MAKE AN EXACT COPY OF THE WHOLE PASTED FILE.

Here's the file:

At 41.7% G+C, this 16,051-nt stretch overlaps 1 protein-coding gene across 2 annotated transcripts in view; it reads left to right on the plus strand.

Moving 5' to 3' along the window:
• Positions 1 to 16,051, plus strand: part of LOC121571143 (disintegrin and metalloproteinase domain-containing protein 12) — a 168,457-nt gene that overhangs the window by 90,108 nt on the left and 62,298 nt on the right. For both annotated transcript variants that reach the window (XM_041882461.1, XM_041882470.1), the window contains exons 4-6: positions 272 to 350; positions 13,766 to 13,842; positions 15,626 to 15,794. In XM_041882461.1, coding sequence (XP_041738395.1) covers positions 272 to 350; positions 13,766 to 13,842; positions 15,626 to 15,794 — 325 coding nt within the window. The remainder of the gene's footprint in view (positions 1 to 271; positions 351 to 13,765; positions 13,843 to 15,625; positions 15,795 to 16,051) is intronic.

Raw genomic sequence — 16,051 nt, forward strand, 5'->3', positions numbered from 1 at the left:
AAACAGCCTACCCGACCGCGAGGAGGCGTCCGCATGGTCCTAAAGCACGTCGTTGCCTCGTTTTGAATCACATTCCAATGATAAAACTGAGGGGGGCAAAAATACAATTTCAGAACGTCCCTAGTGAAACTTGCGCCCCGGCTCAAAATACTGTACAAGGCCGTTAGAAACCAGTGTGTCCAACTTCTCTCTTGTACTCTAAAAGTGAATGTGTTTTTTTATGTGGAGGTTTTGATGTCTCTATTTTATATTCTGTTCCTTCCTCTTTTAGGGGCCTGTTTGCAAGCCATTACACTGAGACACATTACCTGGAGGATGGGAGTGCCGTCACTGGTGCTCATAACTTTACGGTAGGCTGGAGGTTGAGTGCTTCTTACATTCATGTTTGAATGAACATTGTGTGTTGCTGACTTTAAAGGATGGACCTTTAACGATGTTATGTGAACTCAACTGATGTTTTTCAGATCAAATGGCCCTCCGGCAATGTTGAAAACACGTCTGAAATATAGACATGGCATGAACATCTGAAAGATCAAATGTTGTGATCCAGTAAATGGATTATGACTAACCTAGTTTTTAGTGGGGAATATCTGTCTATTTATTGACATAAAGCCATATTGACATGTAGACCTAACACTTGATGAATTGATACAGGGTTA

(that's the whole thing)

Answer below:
At 41.7% G+C, this 16,051-nt stretch overlaps 1 protein-coding gene across 2 annotated transcripts in view; it reads left to right on the plus strand.

Moving 5' to 3' along the window:
• Positions 1 to 16,051, plus strand: part of LOC121571143 (disintegrin and metalloproteinase domain-containing protein 12) — a 168,457-nt gene that overhangs the window by 90,108 nt on the left and 62,298 nt on the right. For both annotated transcript variants that reach the window (XM_041882461.1, XM_041882470.1), the window contains exons 4-6: positions 272 to 350; positions 13,766 to 13,842; positions 15,626 to 15,794. In XM_041882461.1, coding sequence (XP_041738395.1) covers positions 272 to 350; positions 13,766 to 13,842; positions 15,626 to 15,794 — 325 coding nt within the window. The remainder of the gene's footprint in view (positions 1 to 271; positions 351 to 13,765; positions 13,843 to 15,625; positions 15,795 to 16,051) is intronic.

Raw genomic sequence — 16,051 nt, forward strand, 5'->3', positions numbered from 1 at the left:
AAACAGCCTACCCGACCGCGAGGAGGCGTCCGCATGGTCCTAAAGCACGTCGTTGCCTCGTTTTGAATCACATTCCAATGATAAAACTGAGGGGGGCAAAAATACAATTTCAGAACGTCCCTAGTGAAACTTGCGCCCCGGCTCAAAATACTGTACAAGGCCGTTAGAAACCAGTGTGTCCAACTTCTCTCTTGTACTCTAAAAGTGAATGTGTTTTTTTATGTGGAGGTTTTGATGTCTCTATTTTATATTCTGTTCCTTCCTCTTTTAGGGGCCTGTTTGCAAGCCATTACACTGAGACACATTACCTGGAGGATGGGAGTGCCGTCACTGGTGCTCATAACTTTACGGTAGGCTGGAGGTTGAGTGCTTCTTACATTCATGTTTGAATGAACATTGTGTGTTGCTGACTTTAAAGGATGGACCTTTAACGATGTTATGTGAACTCAACTGATGTTTTTCAGATCAAATGGCCCTCCGGCAATGTTGAAAACACGTCTGAAATATAGACATGGCATGAACATCTGAAAGATCAAATGTTGTGATCCAGTAAATGGATTATGACTAACCTAGTTTTTAGTGGGGAATATCTGTCTATTTATTGACATAAAGCCATATTGACATGTAGACCTAACACTTGATGAATTGATACAGGGTTA